Durst, Fetner split ways

Partnership managed thousands of rentals and was developing Bjarke Ingels-designed Far West Side "pyramid"

TRD New York /
Jan.January 21, 2015 08:00 AM

Until late last year, real estate enthusiasts walking by one of the Far West Side’s most distinctive projects — the Bjarke Ingels-designed “pyramid” at West 57th Street – would likely have spotted the logo of developer Durst Fetner Residential, the joint venture between the Durst Organization and Sidney Fetner Associates that was spearheading the project.

Now, however, that logo is out of commission. Durst and Fetner have gone their separate ways, putting an end to a marriage that began in 2007 with a decision to jointly manage a large rental portfolio and develop major residential projects.

Hal Fetner, the erstwhile CEO of the Durst Fetner partnership, told The Real Deal that the two parties amicably parted ways effective Jan. 1. Jordan Barowitz, a spokesperson for Durst, also confirmed the news.

“They were developing together and managing a portfolio of aggregated assets,” Barowitz said. “Now, both organizations have met a critical mass in terms of the number of rental units so that it makes it more efficient to disaggregate the portfolio and manage the units on our own.”

Durst, which controls a multimillion-square-foot commercial and residential portfolio that generates nearly $300 million in annual income (according to TRD‘s last count in October 2013), will continue to develop the two major projects Durst Fetner had in the pipeline: West 57th Street, a tetrahedron-shaped 709-unit rental building designed by Danish architect Ingels, and 855 Sixth Avenue, a 570,000-square-foot, mixed-use building at West 30th Street.

Hal Fetner said that his new firm, Fetner Properties, has set up shop in the East 40s. The firm will retain an interest in 855 Sixth But Has Walked Away From West 57th Street. It’s also developing a project in Brooklyn, he said, but declined to comment further.

Fetner’s father, Sidney, began developing properties in the 1960s and built a portfolio of rentals that includes the 208-unit Chesapeake on the Upper East Side and the 421-unit Victory in Hell’s Kitchen. Durst’s residential properties include the 598-unit Helena in Hell’s Kitchen and a collection of 95 units on Front Street at the South Street Seaport.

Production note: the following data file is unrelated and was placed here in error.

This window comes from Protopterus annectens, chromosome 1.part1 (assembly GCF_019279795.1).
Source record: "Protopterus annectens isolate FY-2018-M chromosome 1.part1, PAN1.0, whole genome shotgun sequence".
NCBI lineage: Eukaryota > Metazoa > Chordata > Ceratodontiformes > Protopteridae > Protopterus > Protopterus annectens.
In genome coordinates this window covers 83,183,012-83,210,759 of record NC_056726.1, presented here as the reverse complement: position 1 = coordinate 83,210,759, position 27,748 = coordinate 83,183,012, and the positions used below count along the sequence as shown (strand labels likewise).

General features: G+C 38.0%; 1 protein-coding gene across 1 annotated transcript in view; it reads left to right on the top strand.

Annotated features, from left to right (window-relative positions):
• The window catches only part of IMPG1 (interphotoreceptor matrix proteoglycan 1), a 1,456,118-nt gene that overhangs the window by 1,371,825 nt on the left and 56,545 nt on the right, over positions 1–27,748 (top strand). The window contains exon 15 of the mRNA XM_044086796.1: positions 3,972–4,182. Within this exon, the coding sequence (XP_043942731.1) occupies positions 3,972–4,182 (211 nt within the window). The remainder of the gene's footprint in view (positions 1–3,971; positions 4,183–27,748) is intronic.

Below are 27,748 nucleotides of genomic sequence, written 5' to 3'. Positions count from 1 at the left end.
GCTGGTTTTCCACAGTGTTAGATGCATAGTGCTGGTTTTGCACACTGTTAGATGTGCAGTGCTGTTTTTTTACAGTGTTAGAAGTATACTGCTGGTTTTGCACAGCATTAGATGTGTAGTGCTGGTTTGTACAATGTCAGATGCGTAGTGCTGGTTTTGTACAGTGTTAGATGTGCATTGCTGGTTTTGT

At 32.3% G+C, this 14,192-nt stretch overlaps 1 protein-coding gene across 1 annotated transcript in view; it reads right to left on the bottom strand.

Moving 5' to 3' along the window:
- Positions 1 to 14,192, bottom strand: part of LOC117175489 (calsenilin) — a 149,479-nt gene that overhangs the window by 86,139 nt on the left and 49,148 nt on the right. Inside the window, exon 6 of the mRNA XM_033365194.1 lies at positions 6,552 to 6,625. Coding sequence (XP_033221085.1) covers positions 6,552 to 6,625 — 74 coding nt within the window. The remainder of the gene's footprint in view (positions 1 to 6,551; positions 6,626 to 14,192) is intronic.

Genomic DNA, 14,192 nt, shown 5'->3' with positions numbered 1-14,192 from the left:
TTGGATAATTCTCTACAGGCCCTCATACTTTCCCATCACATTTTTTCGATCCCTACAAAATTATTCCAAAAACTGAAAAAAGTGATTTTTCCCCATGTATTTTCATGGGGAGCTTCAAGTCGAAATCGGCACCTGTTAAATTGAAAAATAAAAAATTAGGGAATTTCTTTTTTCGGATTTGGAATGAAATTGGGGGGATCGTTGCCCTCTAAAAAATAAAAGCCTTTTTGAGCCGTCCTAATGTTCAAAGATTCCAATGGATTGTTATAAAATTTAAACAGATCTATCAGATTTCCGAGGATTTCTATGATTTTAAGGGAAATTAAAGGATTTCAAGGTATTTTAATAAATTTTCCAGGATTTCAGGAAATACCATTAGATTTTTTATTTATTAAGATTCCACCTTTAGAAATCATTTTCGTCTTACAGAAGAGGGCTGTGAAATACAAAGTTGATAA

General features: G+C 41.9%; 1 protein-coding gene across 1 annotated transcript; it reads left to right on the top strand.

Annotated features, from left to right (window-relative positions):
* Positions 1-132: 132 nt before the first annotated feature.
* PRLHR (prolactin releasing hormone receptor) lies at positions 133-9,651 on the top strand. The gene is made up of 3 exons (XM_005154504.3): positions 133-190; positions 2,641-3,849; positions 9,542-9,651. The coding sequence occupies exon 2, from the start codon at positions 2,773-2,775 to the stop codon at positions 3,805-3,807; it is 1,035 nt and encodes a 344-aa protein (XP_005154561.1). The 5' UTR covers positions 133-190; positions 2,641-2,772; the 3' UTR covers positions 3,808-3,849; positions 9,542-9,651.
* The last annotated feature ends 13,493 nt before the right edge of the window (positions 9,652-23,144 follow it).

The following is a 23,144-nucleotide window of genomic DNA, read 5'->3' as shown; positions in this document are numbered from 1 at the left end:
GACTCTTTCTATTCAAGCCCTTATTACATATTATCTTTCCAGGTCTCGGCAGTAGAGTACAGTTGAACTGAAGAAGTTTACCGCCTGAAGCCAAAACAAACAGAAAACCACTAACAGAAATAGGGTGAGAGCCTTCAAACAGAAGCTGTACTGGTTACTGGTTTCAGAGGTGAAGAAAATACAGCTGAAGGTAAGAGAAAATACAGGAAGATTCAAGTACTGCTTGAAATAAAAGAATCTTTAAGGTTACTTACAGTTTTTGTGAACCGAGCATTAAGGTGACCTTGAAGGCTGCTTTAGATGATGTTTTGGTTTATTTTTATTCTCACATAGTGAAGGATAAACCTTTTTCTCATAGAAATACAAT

The first property to arrive under the Durst Fetner banner was the 400-unit Epic On 31st Street near Herald Square, which Fetner had begun developing in 2005 and retains management of after the split.

Correction: Durst’s Front Street apartments are in Manhattan, not Brooklyn. A previous version of this post misstated this fact.

Related Articles

The architect claims the design, construction and marketing of the tower rips off the design of a tower he planned and modeled for his thesis

Lawsuit over WTC design is whittled down

Durst Organization chairman Douglas Durst in a coworking space

Durst Ready: Developer to launch flexible office space arm

The MTA says it has the funding to extend the Second Avenue Subway to East Harlem, and the real estate industry is thrilled. (Credit: Getty, iStock)

Developers see dollar signs in Second Avenue subway extension

733 Third Avenue and Durst Organization president Jordy Durst (Credit: Google Maps and Durst Organization)

Tax firm EisnerAmper relocating large East Side office

One Bryant Park (Credit: The Durst Organization)

Bank of America leads $1.6B refi for tower named after it at One Bryant Park

4 World Trade Center and The Durst Organization president Jonathan Durst (Credit: Google Maps)

Durst inks 55K sf of leases at 4 Times Square

Douglas Durst and the NYC ferry on the East River (Credit: Curbed NY)

Durst wants to extend East River ferry service to UES

With Condé Nast’s old space re-leased, Durst lands $900M refi in Times Square